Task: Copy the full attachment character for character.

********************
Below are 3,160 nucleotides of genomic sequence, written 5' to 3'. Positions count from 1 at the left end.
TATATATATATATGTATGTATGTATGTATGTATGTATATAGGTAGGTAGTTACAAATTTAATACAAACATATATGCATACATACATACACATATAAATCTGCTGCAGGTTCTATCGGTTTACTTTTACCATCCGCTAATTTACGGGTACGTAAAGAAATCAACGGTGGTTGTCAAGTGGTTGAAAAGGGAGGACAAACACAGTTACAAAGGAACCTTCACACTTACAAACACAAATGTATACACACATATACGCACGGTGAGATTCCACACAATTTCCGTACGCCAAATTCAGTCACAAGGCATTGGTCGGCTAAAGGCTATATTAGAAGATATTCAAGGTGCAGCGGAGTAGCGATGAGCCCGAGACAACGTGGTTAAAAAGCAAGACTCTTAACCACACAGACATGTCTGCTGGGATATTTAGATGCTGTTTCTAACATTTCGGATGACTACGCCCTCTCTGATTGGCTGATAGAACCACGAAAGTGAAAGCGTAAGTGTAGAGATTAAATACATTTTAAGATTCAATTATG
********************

Below are 3,160 nucleotides of genomic sequence, written 5' to 3'. Positions count from 1 at the left end.
TATATATATATATGTATGTATGTATGTATGTATGTATATAGGTAGGTAGTTACAAATTTAATACAAACATATATGCATACATACATACACATATAAATCTGCTGCAGGTTCTATCGGTTTACTTTTACCATCCGCTAATTTACGGGTACGTAAAGAAATCAACGGTGGTTGTCAAGTGGTTGAAAAGGGAGGACAAACACAGTTACAAAGGAACCTTCACACTTACAAACACAAATGTATACACACATATACGCACGGTGAGATTCCACACAATTTCCGTACGCCAAATTCAGTCACAAGGCATTGGTCGGCTAAAGGCTATATTAGAAGATATTCAAGGTGCAGCGGAGTAGCGATGAGCCCGAGACAACGTGGTTAAAAAGCAAGACTCTTAACCACACAGACATGTCTGCTGGGATATTTAGATGCTGTTTCTAACATTTCGGATGACTACGCCCTCTCTGATTGGCTGATAGAACCACGAAAGTGAAAGCGTAAGTGTAGAGATTAAATACATTTTAAGATTCAATTATG